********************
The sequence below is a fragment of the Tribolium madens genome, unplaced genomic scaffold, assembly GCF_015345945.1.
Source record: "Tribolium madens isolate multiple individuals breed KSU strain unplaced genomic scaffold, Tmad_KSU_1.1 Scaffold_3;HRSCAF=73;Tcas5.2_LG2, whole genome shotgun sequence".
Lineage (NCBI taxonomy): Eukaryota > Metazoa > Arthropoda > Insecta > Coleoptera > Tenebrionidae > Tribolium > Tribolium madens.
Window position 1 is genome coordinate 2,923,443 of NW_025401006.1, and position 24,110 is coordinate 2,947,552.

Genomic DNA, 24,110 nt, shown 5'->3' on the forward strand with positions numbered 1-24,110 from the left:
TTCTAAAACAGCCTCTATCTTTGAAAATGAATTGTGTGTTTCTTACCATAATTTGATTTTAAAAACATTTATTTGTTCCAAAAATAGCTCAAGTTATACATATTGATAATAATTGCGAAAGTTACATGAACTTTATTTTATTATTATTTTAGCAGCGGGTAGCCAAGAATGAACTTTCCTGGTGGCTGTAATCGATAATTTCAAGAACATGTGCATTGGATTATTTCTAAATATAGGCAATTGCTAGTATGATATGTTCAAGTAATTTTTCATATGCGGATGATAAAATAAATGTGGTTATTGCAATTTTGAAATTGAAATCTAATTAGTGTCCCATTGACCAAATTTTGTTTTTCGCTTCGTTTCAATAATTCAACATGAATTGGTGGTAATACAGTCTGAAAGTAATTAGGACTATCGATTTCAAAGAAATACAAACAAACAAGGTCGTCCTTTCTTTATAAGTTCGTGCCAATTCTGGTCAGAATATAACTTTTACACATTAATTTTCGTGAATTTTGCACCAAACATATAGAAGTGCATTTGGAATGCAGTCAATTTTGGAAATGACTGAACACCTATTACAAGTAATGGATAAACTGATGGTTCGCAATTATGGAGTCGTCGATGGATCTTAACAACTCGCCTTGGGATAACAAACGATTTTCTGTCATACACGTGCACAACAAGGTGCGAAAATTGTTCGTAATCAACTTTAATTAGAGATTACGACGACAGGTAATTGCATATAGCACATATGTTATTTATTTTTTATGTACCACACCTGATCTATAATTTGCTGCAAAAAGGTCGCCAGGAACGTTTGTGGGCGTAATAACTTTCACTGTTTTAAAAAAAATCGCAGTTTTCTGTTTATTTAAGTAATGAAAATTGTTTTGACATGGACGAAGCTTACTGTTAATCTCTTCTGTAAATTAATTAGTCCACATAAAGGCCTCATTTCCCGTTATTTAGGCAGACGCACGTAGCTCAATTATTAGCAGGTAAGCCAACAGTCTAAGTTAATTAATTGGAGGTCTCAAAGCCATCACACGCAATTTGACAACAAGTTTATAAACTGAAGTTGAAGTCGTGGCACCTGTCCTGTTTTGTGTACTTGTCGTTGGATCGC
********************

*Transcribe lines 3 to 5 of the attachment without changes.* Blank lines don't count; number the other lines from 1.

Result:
Lineage (NCBI taxonomy): Eukaryota > Metazoa > Arthropoda > Insecta > Coleoptera > Tenebrionidae > Tribolium > Tribolium madens.
Window position 1 is genome coordinate 2,923,443 of NW_025401006.1, and position 24,110 is coordinate 2,947,552.

Genomic DNA, 24,110 nt, shown 5'->3' on the forward strand with positions numbered 1-24,110 from the left: